In harsh, sub-zero winter conditions, your body needs to adapt over time in order to be able to handle the cold and maintain a good body temperature for the longest time possible. On a physiological level, your body reacts differently depending on the outside temperature. In the winter, your body is able to adapt to the cold over time. However, in order for this to happen, you need to follow some simple guidelines in order to stay warm during your run.
Tips to soothe dry skin:
Oil therapy: Rub on some olive, almond or coconut oil and massage lightly on to your hands, legs and the rest of your body before heading for a shower. If time permits, heat the oil and then apply. Post shower, use a light moisturiser/sunscreen, because winter sun isn’t any less harsh.
Scoop some milk cream: Milk cream makes for a very good moisturiser. Mix a few drops of lime, a tsp. of milk and two tsp. of milk cream and rub onto your hands and legs. Leave it on for a while before you head for a shower. You’ll see the difference immediately.
The good ol’ curd: Curd makes for an excellent skin hydrant, and its antioxidant, anti-inflammatory properties will help soothe your dry, itchy skin. Apply curd just as it is or mix it with some honey and a few drops of lime. Leave it on for at least 10 minutes before you wash it off. It is sure to do wonders for your skin.
Honey helps lock in moisture, has antioxidant and anti-microbial properties, which makes it a sought after ingredient in many over-the-counter skincare products. Why shell out money on those, when you can buy yourself a bottle of honey (which is cheaper) and use it to treat your skin. Lightly heat 2 tsp. of honey any apply it onto your skin (face, hands, legs) while warm. Leave it on for 15 minutes, and then wash it off. There’s nothing better your skin can ask for.
Dab on some aloe vera: If you don’t have an aloe plant at home as yet, then make a trip to the nearest nursery and get one, because aloe is super good for your skin! After bath, slice a piece of aloe, squeeze all the gel out and apply onto your face, hands or legs. It will not only moisturise your skin, it will also form a protective layer that will keep impurities from entering your pores. Although aloe is a good skin hydrant, it can leave your skin feeling tight. So you might want to dab on some moisturiser.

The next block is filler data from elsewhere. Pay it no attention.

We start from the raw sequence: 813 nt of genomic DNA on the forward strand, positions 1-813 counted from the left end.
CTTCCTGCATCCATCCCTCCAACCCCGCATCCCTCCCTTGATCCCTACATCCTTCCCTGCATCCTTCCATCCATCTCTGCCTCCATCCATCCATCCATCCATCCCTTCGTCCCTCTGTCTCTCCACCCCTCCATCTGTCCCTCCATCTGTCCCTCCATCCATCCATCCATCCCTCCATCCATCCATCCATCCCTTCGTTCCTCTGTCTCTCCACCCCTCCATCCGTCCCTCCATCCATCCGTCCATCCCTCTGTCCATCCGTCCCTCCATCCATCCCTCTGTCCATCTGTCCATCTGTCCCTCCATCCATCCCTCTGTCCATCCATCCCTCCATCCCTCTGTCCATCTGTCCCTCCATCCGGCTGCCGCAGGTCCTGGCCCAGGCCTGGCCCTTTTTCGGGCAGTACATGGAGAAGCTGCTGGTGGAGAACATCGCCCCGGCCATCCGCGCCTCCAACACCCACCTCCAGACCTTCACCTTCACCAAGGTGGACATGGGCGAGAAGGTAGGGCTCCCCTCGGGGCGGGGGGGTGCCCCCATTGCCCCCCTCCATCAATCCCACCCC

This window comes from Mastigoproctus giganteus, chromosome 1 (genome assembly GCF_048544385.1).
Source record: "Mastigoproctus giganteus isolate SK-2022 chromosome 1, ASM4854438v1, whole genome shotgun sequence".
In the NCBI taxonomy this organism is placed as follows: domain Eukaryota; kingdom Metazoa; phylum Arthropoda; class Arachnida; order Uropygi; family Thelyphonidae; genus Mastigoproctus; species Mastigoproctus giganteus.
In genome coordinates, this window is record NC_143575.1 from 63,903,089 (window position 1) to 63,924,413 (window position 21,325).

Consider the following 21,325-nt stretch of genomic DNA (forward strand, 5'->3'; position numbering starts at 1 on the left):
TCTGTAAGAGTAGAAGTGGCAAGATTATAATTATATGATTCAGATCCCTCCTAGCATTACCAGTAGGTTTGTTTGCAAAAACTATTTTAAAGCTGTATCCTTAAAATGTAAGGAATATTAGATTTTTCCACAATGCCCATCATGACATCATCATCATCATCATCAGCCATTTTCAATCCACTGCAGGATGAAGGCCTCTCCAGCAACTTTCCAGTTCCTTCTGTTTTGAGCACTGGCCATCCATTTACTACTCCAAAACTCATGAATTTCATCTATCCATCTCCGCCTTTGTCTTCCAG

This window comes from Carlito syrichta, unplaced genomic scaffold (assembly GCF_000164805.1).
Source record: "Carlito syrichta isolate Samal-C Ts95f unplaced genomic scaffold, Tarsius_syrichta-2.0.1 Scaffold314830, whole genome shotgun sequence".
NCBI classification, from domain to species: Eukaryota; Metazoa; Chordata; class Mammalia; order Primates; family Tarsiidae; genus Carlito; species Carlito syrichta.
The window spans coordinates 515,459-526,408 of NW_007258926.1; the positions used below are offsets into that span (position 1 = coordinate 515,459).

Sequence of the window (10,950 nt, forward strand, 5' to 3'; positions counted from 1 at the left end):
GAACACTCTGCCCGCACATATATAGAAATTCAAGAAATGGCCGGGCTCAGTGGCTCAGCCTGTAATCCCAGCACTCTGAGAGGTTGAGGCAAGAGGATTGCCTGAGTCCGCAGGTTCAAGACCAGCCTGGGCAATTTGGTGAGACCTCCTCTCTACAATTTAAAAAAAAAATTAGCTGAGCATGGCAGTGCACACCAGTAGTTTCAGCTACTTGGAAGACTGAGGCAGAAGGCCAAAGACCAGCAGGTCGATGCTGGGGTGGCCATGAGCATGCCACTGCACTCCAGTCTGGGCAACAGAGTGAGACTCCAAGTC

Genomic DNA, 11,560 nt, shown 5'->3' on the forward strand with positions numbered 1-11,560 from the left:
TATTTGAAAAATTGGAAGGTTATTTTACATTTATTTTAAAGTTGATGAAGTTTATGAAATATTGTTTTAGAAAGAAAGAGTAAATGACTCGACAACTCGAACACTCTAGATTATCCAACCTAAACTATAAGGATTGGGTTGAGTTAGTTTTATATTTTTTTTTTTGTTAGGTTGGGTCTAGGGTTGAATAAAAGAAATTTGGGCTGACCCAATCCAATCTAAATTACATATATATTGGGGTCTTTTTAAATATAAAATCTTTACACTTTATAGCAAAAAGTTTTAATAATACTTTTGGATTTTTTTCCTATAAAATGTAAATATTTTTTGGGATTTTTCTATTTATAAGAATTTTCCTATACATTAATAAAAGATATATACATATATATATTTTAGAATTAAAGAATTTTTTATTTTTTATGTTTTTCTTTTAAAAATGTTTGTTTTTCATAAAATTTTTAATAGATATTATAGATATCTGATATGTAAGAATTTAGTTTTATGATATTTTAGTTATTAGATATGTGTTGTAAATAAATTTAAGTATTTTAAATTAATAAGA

Go the milky way: Keep aside a 4 tsp. of raw milk before you put it to boil for your morning coffee/tea Add a few drops of rose water/ lime and rub it all over your body and wash with cold water. Do this twice a day. And your skin will feel baby soft.
A vitamin-E boost! Make a trip to your chemist and buy some vitamin-E capsules (they don’t cost much!). Cut out 2 capsules, squeeze out the oil, mix a few drops of lime juice and apply all over your body. Take a shower and feel the difference.
Stock up on glycerine: Glycerine helps absorb and retain moisture, so it would be a good idea to buy a bottle from your nearest chemist. Mix a teaspoon of glycerine with a few drops of lime and massage onto your skin. Leave it on for a few minutes before you wash it off.
A serving of coconut milk? Coconut milk not only reduces skin dryness, but also helps combat dark spots and blemishes. If you have time to spare, make some fresh coconut milk at home or buy one of those packages ones. Rub it onto your face and body, and leave it overnight. Make sure to spread out an old bed-sheet and pillow cover.
Top tip for dry skin:
Once you’ve done either of these treatments a couple times, you must pay attention to exfoliating dead cells. Use a loofah or buy a body scrub that isn’t very rough on your skin (apricot or walnut) and scrub your body at least once a week.
Maintain body heat during your run
When it’s cold, the human body tends to lose warmth, although physiological reactions (vasodilation, shivering, shaking, etc.) do help to limit heat loss. To keep your body as well-protected as possible, it is important to effectively isolate it from both humidity – whether internal (sweat) or external (mist, rain or snow) – and cold and protect it from the wind.
A few reminders:
- Wet or damp garments cause you to get cold at a rate 25 to 30 times faster than room temperature air. These items lose 99% of their insulating abilities when wet.
- The combination of low outside air temperature and wind of 30 km/h is equivalent to glacial temperatures for runners (e.g. the temperature on the skin is at -6 ° degrees). These weather conditions make it harder to warm up.
- If some parts of your body, like your head, neck, abdomen, hands and feet, are not protected from the chilly air, your body will get cold quickly.
Example: Warm blood circulates through your brain during a run. Since the cranial bones are poor insulators, they cannot keep in the warmth that is produced. If you don’t cover this part of your body, you can lose 50 to 70% of your warmth through your head